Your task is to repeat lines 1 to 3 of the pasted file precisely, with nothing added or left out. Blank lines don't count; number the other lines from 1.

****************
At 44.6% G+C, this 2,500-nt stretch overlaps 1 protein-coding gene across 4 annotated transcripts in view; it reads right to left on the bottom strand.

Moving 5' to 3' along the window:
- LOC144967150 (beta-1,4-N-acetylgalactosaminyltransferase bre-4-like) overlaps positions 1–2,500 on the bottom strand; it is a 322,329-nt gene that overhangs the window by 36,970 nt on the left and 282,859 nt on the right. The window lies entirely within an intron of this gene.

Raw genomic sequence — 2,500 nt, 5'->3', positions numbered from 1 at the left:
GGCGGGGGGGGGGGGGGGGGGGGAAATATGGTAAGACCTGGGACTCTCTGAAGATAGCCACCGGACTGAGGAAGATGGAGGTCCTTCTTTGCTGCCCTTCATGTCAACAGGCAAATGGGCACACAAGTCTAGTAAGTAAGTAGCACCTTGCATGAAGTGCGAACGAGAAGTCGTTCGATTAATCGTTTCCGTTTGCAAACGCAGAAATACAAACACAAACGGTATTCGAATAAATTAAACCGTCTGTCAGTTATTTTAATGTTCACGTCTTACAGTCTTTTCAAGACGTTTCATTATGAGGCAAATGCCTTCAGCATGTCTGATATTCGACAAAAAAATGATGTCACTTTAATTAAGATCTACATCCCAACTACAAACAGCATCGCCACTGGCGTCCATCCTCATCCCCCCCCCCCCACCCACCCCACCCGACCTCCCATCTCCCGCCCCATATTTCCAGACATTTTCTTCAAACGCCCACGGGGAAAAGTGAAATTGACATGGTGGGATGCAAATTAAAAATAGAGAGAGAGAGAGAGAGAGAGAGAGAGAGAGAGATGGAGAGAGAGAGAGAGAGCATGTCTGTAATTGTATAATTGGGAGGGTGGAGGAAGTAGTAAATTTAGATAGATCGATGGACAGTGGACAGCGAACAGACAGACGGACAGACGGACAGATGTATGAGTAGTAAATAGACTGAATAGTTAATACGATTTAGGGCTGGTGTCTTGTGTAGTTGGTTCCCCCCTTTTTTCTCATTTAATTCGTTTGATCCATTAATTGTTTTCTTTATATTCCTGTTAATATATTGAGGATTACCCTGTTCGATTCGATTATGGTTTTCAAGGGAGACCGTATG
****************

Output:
At 44.6% G+C, this 2,500-nt stretch overlaps 1 protein-coding gene across 4 annotated transcripts in view; it reads right to left on the bottom strand.

Moving 5' to 3' along the window:
- LOC144967150 (beta-1,4-N-acetylgalactosaminyltransferase bre-4-like) overlaps positions 1–2,500 on the bottom strand; it is a 322,329-nt gene that overhangs the window by 36,970 nt on the left and 282,859 nt on the right. The window lies entirely within an intron of this gene.